Answers to Go
SAN MARCOS PUBLIC LIBRARY 625 E. HOPKINS ST. 512-393-8200
Q. What is Lunar New Year? How is it celebrated?
A. Lunar New Year occurs the day of the first new moon of the lunisolar calendar. Celebrations often last fifteen days and end with the first full moon of the lunisolar calendar. In 2021, the Lunar New Year or first new moon is on Feb. 12, and the first full moon is on Feb. 26. This celebration is known as Chun Jie in China, Tét in Vietnam, and Seollal in Korea. It is colloquially referred to as Chinese New Year in the United States and other Western countries to distinguish it from the Gregorian calendar New Year celebrated Jan. t.
In China, Chun Jie, also known as Spring Festival, is a fifteen-day celebration that begins on New Year's Eve (this year on Feb. 11) with a family feast called a reunion dinner. This dinner is full of traditional Lunar New Year foods such as fish, dumplings, spring rolls, Nian Gao (sweet rice cake), longevity noodles, and more. People give red envelopes (known as hongbao in Mandarin and lai see in Cantonese) containing money to children, family members, friends, and employees as a symbol of good luck. The celebration typically ends with the Lantern Festival, occurring on Feb. 26 this year. During the Lantern Festival, people go out to look at the moon, send up flying lanterns, have a meal, and enjoy time together with family and friends.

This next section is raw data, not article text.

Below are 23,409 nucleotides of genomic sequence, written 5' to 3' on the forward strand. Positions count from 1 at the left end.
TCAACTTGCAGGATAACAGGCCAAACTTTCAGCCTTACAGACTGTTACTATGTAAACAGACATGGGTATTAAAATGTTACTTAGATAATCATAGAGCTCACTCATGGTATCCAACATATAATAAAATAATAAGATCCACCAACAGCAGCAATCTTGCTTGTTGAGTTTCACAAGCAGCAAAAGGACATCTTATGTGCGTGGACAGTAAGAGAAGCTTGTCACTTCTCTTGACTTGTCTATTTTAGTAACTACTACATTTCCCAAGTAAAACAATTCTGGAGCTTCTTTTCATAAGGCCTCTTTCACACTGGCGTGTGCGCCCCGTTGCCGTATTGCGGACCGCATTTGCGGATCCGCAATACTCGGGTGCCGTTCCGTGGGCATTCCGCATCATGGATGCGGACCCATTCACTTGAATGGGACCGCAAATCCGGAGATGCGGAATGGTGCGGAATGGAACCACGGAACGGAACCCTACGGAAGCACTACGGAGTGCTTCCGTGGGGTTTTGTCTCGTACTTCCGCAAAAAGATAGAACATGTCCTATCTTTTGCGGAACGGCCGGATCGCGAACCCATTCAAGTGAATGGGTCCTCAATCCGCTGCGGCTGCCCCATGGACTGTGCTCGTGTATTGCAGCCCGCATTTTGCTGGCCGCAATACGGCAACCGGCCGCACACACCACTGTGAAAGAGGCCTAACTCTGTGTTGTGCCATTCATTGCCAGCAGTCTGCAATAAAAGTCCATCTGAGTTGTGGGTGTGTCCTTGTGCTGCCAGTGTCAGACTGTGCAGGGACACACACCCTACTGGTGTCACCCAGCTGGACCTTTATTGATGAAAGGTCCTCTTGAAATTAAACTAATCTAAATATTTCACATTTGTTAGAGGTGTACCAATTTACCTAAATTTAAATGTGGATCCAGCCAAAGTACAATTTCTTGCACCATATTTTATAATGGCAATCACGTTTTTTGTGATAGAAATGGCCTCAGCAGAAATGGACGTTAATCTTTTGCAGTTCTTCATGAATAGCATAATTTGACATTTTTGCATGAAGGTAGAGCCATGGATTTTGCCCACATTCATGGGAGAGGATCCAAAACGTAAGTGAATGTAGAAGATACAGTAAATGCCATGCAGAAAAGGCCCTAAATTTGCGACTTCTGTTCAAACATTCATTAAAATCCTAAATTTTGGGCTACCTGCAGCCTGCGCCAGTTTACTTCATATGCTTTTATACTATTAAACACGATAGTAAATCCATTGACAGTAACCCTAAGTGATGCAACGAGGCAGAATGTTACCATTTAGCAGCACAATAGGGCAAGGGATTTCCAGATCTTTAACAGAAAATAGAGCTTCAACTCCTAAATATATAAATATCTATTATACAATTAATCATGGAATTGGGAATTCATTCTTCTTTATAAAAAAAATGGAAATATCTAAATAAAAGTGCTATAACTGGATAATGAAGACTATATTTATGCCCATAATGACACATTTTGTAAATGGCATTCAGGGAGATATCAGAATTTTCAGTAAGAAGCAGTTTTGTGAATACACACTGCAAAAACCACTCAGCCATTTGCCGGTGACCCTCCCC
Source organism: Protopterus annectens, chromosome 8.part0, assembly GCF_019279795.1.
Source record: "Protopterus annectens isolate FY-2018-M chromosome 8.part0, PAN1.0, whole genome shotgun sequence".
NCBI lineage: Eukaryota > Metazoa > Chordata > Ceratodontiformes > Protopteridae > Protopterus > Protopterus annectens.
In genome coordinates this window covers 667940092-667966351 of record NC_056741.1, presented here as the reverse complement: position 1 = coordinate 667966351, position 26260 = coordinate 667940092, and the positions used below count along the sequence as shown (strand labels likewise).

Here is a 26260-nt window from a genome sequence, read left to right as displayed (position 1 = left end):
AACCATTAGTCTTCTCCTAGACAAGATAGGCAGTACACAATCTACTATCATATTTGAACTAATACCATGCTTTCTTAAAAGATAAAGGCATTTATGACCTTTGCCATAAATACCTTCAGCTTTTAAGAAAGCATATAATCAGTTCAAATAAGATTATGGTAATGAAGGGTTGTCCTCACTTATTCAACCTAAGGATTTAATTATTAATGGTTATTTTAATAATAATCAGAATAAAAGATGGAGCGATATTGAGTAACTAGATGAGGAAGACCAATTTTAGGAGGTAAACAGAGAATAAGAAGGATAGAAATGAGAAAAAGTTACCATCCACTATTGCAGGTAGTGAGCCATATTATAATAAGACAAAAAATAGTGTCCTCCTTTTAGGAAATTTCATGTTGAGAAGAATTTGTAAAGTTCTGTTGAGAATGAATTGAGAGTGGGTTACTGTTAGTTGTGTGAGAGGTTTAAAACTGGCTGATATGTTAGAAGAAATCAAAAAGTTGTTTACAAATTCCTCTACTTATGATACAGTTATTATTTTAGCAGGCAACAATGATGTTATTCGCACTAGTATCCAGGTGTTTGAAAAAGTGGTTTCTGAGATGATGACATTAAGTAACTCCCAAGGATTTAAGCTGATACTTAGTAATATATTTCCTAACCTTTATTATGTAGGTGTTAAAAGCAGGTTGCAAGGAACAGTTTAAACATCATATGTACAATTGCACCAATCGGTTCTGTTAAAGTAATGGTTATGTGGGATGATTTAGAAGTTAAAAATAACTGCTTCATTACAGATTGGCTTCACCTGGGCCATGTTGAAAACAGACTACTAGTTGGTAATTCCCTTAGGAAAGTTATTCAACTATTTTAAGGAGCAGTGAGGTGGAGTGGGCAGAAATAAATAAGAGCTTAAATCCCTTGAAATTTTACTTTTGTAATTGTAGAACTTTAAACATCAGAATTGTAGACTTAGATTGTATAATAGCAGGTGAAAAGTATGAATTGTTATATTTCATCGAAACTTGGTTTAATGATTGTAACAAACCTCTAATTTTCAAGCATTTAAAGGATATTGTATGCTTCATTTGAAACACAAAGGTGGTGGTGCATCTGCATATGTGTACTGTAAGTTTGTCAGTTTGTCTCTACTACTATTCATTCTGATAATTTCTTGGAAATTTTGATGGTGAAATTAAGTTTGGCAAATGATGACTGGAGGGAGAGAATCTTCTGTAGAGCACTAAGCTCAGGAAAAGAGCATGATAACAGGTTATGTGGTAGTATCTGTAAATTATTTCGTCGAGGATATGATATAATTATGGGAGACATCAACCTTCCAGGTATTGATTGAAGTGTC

In Vietnam, Tét, short for Tét Nguyên Đán, which means Festival of the First Morning of the First Day, is a threeday celebration, but can sometimes last a week or more. This is a holiday for family members to reunite, celebrate the arrival of spring, and pay respect to ancestors. Normally, the family will cook together and make traditional foods like spring rolls, Vietnamese sausages, bánh tét or bánh chung (sticky rice with meat or bean fillings wrapped in dong leaves). Families will also decorate ancestral altars with a Mam Ngu Qua, also known as a five-fruit tray. The tray is symbolic of the fruits of a family’s hard work throughout the year, which is given to their ancestors as a sign of respect and gratitude.
In Korea, Seollal typically lasts three days beginning New Year’s Eve and continuing until the day after the New Year. Traditionally, Korean families gather at the house of their oldest male relative to pay respects to both ancestors and elders. Families participate in a ritual of ancestor worship referred to as Charye, which includes prayers and offerings for the ancestors and eating ritual food called Eumbok. During Eumbok, families ask ancestors for blessings in the new year. Sebae is another New Year’s tradition where children and students bow to their elders and receive small gifts of money.
There are many other celebrations of the Lunar New Year not mentioned here, but what they all seem to have in common is the idea of starting anew with blessings and good luck in the new year. Even if you don’t typically celebrate the Lunar New Year, here is another opportunity for you to sweep out the bad luck of last year and usher in some blessings.